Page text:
Thursday, June 21, 2012

Berry Bandit

We have a number of serviceberry (amelanchiershrubs and trees in our yard. They are lovely plants with four seasons of interest (spring flowers, early summer berries, pretty autumn colour and an elegant winter silhouette). The berries are like a blueberry but even better (according to me). As much as I love them, it is a race against the birds to eat any.  One of my favourite Canadian garden writers, Lois Hole, wrote of the 'bird tax' you need to pay when you grow any berry-laden plant in your yard. So true.

There is a large serviceberry in front of our living room window and it's hosted a bit of a who's who of our backyard birds in the past few days.  I've seen American goldfinches, house finches, cedar waxwings and many robins. I was really lucky to get a number of shots of this young robin.

The above photo kills me. Doesn't he look absolutely amazed by the feast that surrounds him, as if he doesn't quite know where to start? "Wow! Am I ever glad Mom and Dad live here."
I took the photos by removing the living room window screen and sitting on the floor. My constant companion Meeko sat beside me (of course) but was very quiet and didn't scare the robin.  My robin friend certainly provided enough poses for me to try another bird painting one of these days. I like the pose below probably the best.
Despite all of the bird banditry, we did manage to pick a few for ourselves.  I made this wonderful salad with mesclun from our square-foot garden with some serviceberries thrown in for taste and colour.  (If you follow me on Facebook or Twitter, you will have already seen the photo.)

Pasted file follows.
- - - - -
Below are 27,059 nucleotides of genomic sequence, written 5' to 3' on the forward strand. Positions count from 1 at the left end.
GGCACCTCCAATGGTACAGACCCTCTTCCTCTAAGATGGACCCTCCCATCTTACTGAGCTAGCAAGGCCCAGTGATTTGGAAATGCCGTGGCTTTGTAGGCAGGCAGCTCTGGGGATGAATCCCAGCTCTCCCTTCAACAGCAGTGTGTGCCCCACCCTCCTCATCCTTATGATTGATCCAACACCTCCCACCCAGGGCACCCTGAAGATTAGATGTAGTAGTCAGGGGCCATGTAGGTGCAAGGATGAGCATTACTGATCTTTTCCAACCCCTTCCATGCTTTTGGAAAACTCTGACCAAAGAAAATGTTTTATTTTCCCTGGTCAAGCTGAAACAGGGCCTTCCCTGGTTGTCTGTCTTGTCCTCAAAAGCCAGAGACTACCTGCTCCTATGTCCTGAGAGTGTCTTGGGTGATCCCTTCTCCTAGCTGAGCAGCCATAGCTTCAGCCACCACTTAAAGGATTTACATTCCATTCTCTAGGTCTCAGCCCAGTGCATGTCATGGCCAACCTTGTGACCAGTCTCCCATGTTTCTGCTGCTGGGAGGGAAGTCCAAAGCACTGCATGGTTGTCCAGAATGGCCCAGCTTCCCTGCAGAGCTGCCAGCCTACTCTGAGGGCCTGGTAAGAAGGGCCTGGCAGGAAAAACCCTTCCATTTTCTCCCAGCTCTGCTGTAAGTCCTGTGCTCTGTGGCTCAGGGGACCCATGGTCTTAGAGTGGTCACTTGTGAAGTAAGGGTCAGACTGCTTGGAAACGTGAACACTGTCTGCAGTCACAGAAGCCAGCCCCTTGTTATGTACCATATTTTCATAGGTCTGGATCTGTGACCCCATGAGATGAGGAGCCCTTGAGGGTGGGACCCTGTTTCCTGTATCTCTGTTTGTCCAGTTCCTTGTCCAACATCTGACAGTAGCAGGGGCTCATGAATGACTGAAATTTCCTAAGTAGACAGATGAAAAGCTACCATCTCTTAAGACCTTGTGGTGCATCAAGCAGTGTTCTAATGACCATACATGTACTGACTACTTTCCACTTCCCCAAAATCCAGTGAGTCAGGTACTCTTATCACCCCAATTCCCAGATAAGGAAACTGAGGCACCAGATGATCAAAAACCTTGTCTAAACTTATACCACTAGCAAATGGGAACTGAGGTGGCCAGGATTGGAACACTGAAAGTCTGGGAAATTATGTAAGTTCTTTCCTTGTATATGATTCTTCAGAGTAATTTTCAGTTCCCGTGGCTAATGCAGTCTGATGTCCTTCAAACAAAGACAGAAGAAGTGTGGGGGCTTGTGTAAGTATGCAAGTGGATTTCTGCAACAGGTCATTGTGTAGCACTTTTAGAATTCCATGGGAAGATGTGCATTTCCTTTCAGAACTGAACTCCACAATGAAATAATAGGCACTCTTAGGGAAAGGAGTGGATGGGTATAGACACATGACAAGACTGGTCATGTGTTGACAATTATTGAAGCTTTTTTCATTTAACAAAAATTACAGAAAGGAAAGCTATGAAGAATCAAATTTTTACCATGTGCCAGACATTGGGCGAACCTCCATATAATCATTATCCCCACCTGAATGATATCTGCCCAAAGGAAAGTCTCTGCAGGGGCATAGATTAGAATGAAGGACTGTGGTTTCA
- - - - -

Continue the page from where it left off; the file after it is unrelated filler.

This week has been broken up with lots of taxi driving of my two daughters who are now both officially on summer vacation, but I managed to finish one painting.  I painted one of the French breakfast radishes from our garden. I wonder if they call them that in France? It's the first time I've used handmade Twinrocker watercolour paper: both Geninne and Diana Sudyka recommended it to me. Just the deckles alone make me swoon. It was lovely to work with and this particular paper has one hot-pressed side and one cold-pressed side. Very nice paper. (Emma picked out the radish-coloured nail polish for my thumbnail.)
French breakfast radish:  Watercolour on Twinrocker paper
And I started another painting of a serviceberry branch.  The past two days, I've been painting slowly with many interruptions--to the point that the berries have been ripening in in my studio.  Note the difference in colour between the painting that I started two days ago and the the branch. The berries start out a mottled yellow-pink, kind of like an apple, and then they become red and then red-purple. I'll try and finish the painting tomorrow and then I can reward myself by eating the berries, while they are still good. :)
Serviceberry painting in progress (on Twinrocker cold-pressed paper)


  1. I always love your paintings, so delicate! :-)

  2. These radishes are simply called "radis" or "radis roses" (pink radishes) but nothing special. We had some yesterday !! You've painted them so very well, I thought I'd pick it from the screen ! ;-)
    I had never heard of the serviceberries before you introduced them to me. I suppose they don't grow at all over here.
    I hope the berries were good, and that you managed to finish your beautiful beautiful painting !

    1. I think that's pretty funny that we've given those radishes such a fancy name in North America. Thanks for the lovely comments about my paintings, Sonia.

  3. The Robin is lovely, and stayed around a while, well he would, with all those yummy berries, love the painting of these, your greens are very good! The radish is brilliant too, lovely colours.

    1. We've certainly been a popular bird stop lately. :) Thanks for your ongoing encouragement of my work.


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